Numbers are another area where it’s important to maintain some consistency. Generally numbers from 0-9 are written in word form and then as numbers from 10 upwards – unless the number is at the beginning of a sentence. So you’d write “The shop had 19 customers”, or “Nineteen customers were in the shop”. Round numbers – 20,000, 1,000,000 – are normally written in word form: twenty thousand, one million.
However, if you have two numbers in a sentence and convention is going to put one in numbers and the other in words, it’s best to use the same format for both. So “I saw three cats and thirteen mice” or “I saw 3 cats and 13 mice” – not a mix of the two.
Whichever spelling of a word you prefer, or however you choose to write your numbers, just make sure you stick to that format throughout the manuscript. It can help to write a crib sheet as you’re going along.
This is where it gets fun – and again, it’s an area that isn’t always easy to spot errors when you wrote the content.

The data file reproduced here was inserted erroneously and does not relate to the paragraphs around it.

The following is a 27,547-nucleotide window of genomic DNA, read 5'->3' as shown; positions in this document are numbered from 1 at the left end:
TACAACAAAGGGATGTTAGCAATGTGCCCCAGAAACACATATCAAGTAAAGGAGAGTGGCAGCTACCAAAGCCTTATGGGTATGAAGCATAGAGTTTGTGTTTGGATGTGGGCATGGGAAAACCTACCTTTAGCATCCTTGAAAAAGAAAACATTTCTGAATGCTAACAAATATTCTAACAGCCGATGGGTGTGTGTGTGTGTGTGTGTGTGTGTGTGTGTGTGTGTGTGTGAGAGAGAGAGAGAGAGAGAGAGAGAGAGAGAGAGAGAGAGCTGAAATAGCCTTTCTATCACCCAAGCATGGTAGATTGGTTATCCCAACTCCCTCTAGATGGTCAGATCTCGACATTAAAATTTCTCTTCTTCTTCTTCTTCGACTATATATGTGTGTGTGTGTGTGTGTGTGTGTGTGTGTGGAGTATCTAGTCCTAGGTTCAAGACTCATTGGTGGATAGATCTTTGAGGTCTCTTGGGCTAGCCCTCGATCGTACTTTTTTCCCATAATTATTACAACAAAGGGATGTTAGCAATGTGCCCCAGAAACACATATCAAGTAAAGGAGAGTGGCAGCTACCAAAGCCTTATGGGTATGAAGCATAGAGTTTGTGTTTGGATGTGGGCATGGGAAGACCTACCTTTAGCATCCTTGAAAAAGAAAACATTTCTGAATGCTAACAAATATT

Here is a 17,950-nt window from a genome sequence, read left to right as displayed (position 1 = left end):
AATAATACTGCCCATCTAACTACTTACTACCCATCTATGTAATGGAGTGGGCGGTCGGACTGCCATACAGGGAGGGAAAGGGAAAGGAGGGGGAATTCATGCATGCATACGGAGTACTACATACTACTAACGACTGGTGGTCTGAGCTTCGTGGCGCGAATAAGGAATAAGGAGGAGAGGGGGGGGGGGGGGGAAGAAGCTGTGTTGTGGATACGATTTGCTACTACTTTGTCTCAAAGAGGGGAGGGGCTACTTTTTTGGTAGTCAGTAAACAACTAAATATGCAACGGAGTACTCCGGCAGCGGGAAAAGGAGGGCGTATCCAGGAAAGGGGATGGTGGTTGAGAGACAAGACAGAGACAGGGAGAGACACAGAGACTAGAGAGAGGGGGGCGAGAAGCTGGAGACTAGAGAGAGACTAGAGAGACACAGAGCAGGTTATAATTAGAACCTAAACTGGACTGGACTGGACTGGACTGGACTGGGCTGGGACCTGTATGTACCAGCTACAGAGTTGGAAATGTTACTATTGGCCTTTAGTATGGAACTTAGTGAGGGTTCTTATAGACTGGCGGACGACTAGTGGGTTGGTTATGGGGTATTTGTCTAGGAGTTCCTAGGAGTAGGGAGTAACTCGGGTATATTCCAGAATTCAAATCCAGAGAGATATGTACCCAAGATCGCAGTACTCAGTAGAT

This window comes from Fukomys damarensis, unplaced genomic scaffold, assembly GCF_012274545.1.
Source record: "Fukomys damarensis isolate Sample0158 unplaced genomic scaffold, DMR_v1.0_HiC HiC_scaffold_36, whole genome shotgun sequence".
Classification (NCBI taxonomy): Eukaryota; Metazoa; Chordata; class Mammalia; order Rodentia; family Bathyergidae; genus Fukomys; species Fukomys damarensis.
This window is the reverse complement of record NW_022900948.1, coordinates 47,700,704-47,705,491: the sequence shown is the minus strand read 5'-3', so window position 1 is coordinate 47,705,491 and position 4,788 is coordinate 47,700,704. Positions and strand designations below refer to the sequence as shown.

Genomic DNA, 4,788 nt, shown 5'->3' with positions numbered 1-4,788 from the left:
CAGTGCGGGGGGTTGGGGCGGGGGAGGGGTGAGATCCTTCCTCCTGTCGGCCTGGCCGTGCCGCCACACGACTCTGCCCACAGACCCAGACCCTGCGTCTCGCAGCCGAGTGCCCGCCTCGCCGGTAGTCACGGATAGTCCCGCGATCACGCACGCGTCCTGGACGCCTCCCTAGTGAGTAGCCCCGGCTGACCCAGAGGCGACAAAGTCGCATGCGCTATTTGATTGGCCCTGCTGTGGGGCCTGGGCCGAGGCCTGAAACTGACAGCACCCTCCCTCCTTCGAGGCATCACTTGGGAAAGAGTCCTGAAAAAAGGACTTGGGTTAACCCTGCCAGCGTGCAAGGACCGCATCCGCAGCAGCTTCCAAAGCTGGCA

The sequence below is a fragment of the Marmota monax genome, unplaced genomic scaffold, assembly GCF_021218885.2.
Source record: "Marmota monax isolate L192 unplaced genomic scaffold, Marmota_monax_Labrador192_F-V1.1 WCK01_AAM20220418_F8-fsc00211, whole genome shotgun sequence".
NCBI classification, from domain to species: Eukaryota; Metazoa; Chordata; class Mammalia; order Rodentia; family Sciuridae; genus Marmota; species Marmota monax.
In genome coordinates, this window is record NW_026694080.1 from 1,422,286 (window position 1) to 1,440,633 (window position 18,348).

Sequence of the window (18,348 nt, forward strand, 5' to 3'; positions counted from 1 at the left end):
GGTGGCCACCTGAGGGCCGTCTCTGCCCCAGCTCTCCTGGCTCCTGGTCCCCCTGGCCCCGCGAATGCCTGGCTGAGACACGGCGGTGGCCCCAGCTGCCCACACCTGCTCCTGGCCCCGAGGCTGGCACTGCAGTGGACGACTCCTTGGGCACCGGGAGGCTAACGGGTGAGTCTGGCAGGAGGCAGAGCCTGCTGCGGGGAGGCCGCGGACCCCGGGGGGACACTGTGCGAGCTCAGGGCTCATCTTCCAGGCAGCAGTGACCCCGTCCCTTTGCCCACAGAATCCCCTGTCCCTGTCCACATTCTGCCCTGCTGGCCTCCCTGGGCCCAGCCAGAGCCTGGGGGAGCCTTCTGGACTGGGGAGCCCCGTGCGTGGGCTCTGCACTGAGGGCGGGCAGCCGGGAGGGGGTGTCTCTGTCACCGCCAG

A good proofreader will be mostly focused on the actual words , but they’ll also have one eye on the content, to make sure that everything makes sense. Make sure that things people do are logistically possible (you can’t shake hands if you’re holding a tea tray without putting it down first!), people are in the right place to be doing what they’re doing (people generally can’t be in two places at once), years work chronologically (if someone left school in 1986 they are very unlikely to have got married in 1982) and events happen in a logical order (we generally put our socks on before our shoes, for example!). If you find yourself thinking “Hmm, how did that get there / how did that happen?”, chances are something’s not quite right and your manuscript needs some clarification.